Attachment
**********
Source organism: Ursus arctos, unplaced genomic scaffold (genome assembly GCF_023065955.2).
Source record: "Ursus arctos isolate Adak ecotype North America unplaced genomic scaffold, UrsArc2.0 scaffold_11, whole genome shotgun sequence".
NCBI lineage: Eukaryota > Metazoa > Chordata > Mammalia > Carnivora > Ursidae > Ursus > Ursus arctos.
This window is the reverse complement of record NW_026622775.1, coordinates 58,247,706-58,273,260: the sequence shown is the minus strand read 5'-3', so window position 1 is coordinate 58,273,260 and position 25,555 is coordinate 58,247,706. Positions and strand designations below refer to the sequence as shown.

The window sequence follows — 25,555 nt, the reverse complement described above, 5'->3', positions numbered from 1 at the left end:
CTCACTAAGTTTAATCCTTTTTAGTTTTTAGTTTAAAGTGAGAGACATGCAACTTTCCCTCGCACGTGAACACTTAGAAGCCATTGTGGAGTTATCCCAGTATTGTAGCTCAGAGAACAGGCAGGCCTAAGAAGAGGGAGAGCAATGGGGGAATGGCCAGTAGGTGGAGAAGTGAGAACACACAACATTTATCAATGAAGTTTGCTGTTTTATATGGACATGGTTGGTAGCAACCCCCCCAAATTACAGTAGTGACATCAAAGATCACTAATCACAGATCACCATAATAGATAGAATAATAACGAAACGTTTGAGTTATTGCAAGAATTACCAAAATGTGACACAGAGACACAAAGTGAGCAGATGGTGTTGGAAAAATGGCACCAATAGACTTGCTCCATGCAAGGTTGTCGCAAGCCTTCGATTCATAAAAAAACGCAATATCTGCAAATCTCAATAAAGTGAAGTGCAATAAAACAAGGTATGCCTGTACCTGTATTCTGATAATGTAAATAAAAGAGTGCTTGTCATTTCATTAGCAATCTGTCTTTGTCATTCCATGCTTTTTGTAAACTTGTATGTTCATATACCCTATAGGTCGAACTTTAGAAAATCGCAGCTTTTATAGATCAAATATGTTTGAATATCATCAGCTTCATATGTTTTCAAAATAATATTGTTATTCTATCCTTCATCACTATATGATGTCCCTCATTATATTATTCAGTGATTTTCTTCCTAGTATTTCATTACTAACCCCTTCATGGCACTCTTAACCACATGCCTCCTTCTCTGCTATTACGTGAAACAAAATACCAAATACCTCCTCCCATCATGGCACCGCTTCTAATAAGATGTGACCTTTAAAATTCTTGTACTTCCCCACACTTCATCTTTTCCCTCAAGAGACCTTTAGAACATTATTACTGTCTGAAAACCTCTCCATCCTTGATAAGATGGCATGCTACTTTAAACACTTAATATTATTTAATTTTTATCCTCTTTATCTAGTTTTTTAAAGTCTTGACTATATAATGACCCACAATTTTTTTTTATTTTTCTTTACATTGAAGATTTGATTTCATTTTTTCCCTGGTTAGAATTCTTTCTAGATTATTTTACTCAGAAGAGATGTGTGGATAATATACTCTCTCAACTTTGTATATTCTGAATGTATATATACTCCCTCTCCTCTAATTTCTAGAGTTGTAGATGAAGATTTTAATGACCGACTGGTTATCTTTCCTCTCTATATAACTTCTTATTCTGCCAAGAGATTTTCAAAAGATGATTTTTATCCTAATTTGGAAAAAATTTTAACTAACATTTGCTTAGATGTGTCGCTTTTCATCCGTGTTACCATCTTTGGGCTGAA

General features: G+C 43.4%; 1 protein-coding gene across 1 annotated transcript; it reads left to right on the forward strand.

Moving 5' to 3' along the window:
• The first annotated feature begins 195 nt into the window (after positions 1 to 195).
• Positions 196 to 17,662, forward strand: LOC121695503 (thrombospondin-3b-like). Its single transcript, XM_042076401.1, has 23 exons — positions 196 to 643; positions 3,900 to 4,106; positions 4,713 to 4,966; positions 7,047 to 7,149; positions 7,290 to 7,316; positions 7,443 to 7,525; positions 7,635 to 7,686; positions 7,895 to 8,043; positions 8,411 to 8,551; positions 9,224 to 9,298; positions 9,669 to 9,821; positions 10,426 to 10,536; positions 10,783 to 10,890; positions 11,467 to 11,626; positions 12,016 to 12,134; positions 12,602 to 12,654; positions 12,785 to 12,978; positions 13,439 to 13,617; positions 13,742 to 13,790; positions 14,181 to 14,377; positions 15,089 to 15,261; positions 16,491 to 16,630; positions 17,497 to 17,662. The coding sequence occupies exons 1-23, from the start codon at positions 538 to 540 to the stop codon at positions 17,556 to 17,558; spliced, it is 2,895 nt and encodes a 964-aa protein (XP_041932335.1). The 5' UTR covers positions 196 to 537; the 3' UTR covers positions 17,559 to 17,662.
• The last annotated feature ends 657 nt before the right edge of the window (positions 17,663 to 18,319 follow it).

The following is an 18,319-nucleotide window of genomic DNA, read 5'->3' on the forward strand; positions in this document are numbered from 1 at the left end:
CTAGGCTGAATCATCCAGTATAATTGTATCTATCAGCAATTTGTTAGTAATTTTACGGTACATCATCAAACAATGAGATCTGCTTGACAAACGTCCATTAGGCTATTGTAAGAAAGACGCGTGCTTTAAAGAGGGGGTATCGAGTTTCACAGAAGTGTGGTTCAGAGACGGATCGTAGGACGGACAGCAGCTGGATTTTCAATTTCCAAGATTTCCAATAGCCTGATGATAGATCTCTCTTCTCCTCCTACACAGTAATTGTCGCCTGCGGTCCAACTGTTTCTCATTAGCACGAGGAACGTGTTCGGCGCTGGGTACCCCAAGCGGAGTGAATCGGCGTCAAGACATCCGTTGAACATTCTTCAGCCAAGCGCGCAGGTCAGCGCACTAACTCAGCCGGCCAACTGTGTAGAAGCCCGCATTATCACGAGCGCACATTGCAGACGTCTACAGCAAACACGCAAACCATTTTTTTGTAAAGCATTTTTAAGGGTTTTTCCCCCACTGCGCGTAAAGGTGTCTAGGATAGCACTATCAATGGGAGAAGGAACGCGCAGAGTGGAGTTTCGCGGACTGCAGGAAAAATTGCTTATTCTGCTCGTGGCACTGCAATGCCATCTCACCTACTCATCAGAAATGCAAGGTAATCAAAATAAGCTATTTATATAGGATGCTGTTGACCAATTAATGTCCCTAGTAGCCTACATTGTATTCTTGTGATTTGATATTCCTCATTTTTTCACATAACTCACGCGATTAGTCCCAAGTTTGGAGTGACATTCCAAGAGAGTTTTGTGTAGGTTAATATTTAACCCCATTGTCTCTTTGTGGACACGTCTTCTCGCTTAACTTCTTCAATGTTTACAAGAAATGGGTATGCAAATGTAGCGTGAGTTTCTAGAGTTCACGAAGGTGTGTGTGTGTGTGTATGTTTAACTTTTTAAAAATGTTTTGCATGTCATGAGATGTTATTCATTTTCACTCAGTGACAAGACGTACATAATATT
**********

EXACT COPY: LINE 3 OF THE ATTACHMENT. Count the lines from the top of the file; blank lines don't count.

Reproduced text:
NCBI lineage: Eukaryota > Metazoa > Chordata > Mammalia > Carnivora > Ursidae > Ursus > Ursus arctos.